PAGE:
By Christian Viveros-Fauné
By Miriam Felton-Dansky
By Tom Sellar
By Tom Sellar
By Jessica Dawson
By Tom Sellar
By R. C. Baker
By Tom Sellar
It’s a legitimately bold show—to the extent that you wonder whether or not it could ever be staged in New York, especially at a venue with the National’s prominence. By offering so few varying viewpoints, it confronts Islam with a mirror of its own narrow-mindedness. It also asks a largely left-leaning audience to take a stand as to where they’ll draw the line against moral relativism. Unfortunately, this ethical steadfastness forces a tonal sameness. Can We Talk plays out so intensely and so unceasingly that there’s little opportunity for dramatic arcs. The ultimate effect is battering rather than needling. Does DV8 really want to start a conversation, or simply quash opposing views?
Conversely, it seemed everyone wanted to talk about The Recruiting Officer, Josie Rourke’s triumphant debut as the new artistic director of the Donmar Warehouse. As she followed heavyweights Sam Mendes and Michael Grandage, speculation was rife as to whether Rourke, the former director of the Bush Theatre, could fill those very sizeable boots. Yes, she can. And the trousers, braided jackets, and plumed hats, too. For her first effort, she picked George Farquhar’s 1706 comedy about two rival recruiting officers (a profession Farquhar himself practiced) sent to enroll the young men of Shrewsbury. With candles and rough hewn boards, she transforms the Donmar into a Restoration playhouse, albeit with fewer prostitutes.
Rourke has succeeded in some very clever casting, particularly regarding the male actors. She manages to wrangle the immense comic talents of both Mackenzie Crook (recently seen in Jerusalem), as the scheming secretary Kite, and Mark Gatiss (of the BBC’s Sherlock), as the foppish Captain Brazen, without having either upstage the other. And audiences should doff their caps to Tobias Menzies, known to New York audiences from The History Boys, in the lead role of Captain Plume. Rourke manages to make the tedious scenes funny, the stock bits fresh, the sexual politics startling, and largely through the use of music, imbues the whole with a melancholy beneath the bawdry, no less unexpected than it is welcome.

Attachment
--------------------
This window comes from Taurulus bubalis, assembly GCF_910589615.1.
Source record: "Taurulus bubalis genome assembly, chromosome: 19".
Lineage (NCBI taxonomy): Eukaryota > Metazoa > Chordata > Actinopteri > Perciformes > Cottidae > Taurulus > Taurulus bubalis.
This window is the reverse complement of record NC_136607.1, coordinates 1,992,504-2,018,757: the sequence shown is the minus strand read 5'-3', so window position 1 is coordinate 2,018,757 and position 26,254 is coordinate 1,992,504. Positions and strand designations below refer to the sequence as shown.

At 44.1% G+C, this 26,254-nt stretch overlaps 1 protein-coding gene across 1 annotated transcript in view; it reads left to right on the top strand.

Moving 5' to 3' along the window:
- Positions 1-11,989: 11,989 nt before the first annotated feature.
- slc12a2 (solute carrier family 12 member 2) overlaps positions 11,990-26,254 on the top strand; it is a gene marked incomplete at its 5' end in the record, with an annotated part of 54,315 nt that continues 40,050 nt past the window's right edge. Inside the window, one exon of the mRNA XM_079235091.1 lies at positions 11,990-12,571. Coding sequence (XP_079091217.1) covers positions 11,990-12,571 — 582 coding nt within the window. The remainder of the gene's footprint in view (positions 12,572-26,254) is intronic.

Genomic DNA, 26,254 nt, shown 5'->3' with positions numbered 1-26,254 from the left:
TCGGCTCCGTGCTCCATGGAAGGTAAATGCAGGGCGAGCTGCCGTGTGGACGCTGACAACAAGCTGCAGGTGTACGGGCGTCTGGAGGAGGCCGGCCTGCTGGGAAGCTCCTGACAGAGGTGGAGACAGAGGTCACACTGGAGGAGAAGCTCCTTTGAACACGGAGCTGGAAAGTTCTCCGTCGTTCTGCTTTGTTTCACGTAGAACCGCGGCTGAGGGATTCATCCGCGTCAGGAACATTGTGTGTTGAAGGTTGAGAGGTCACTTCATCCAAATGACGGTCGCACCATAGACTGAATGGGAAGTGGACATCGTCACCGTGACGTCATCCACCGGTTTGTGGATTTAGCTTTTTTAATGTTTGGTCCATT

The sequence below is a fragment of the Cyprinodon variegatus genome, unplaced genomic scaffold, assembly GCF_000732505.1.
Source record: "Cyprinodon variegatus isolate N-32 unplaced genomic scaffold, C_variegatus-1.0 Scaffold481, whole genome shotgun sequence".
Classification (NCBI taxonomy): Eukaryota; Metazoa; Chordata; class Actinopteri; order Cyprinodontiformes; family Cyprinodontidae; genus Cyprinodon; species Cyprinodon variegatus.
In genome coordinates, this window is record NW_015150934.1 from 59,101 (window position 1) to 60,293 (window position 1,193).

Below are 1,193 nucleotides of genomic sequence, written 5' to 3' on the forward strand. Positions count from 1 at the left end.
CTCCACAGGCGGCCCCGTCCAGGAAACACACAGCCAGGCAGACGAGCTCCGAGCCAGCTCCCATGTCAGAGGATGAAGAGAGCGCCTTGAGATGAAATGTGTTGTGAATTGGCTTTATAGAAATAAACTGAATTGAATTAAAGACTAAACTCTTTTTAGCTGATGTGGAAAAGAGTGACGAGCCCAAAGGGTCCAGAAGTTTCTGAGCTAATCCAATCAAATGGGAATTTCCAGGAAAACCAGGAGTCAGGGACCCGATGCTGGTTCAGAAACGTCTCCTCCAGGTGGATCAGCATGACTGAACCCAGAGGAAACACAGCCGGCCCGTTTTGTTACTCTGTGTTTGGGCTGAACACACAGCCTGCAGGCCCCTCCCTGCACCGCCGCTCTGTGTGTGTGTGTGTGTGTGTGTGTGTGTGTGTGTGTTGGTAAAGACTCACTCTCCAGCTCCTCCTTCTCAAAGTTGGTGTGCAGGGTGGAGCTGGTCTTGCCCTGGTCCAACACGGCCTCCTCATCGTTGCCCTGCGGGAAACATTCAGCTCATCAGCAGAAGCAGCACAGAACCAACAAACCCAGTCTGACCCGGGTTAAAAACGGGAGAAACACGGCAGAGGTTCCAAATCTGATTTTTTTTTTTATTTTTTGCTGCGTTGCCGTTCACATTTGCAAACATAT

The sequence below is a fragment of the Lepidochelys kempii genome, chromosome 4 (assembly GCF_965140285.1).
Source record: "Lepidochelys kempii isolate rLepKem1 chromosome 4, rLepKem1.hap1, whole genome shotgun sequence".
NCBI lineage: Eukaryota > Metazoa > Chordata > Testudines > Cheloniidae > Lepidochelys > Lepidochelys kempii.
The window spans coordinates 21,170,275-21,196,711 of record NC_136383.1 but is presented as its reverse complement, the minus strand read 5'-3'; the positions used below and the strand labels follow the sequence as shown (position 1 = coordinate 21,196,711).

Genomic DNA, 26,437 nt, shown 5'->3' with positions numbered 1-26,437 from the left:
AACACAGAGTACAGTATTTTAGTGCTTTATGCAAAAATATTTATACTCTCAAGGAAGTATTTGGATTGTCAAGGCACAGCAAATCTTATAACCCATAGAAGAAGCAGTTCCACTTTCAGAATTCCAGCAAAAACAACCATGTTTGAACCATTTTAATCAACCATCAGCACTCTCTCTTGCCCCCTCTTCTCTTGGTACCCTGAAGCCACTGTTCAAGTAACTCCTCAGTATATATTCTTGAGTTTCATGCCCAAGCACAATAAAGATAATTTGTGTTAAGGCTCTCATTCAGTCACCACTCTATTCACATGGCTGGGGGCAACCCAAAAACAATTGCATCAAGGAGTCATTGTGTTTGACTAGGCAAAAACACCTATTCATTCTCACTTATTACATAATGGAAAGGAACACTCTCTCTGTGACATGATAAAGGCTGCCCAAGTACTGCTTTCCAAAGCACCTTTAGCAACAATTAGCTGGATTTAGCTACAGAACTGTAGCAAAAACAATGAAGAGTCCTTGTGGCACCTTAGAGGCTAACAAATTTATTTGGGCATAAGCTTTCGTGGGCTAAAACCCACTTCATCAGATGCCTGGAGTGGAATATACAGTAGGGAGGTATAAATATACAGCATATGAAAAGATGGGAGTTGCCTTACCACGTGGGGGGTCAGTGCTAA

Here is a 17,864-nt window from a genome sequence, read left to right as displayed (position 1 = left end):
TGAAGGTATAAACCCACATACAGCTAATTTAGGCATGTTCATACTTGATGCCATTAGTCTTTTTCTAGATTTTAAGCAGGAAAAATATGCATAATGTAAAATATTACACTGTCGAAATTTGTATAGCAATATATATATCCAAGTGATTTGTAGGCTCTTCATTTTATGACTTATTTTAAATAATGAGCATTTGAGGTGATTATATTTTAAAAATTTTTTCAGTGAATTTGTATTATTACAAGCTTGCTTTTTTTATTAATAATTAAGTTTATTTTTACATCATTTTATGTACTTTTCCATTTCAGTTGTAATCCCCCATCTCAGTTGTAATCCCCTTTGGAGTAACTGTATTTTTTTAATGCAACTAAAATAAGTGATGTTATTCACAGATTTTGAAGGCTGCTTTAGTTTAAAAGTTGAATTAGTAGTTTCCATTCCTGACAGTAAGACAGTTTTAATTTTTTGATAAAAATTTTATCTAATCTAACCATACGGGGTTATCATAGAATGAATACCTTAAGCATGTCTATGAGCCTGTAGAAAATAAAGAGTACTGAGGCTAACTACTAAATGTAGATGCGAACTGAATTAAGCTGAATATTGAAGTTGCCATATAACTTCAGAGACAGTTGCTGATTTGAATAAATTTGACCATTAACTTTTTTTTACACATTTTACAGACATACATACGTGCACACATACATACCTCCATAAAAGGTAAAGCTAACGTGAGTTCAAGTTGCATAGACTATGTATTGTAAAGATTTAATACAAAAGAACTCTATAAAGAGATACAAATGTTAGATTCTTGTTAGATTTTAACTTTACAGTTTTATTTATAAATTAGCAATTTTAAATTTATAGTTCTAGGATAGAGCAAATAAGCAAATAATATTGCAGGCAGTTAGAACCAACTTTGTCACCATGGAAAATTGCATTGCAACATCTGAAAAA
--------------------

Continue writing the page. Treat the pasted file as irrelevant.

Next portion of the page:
Historians place The Recruiting Officer as the first documented play ever performed in New York. Perhaps some clever producers will arrange for it to have another showing. Producers have already agreed to bring Matilda, the riotous adaptation of Roald Dahl’s kiddie revenge tale to Broadway next spring. Now running in the West End, scripted by Dennis Kelly with music and lyrics by the actor and comedy songwriter Tim Minchin, it concerns a bookish five-year-old girl (a rotating cast of four young actresses) who uses psychic powers to get even with her neglectful parents and abusive headmistress. This headmistress, Miss Truchbull, is played by the astonishing Bertie Carvel, a handsome young man who metamorphoses into a gorgon with a weightlifters’ shoulders and an eerily feminine voice. As musicals about telekinetics go, Matilda can kick Carrie up and down the playground.
Directed by Matthew Warchus, the show relies on a cast of both adults and children, some of them much tinier than their Billy Elliot peers. Like Billy Elliot, this is a musical about a child that should appeal to theatergoers of any age. It’s much sillier than Billy, though strangely just as likely to wring tears. In a song late in the play, the children push themselves on playground swings as they sing “When I Grow Up,” a wistful tune about how maturity will bring strength, bravery, knowledge, and the chance to “eat sweets every day.” (Let’s hope no one tells these mini thesps that it usually doesn’t work out that way.) Matilda is smart about children—their abilities, their anxieties, their gross-out humor. And Warchus is smart about his kiddie cast, letting them ham it up in the way children will before corralling them into disciplined dance numbers.
Early in the first act, Matilda offers an anthem in support of tot rebellion. Our heroine sings, “We're told we have to do what we're told, but surely/Sometimes you have to be a little bit naughty.” Surely she’s right, but sometimes, in London, in New York, and particularly in the case of Matilda, you can content yourself with merely being very, very good.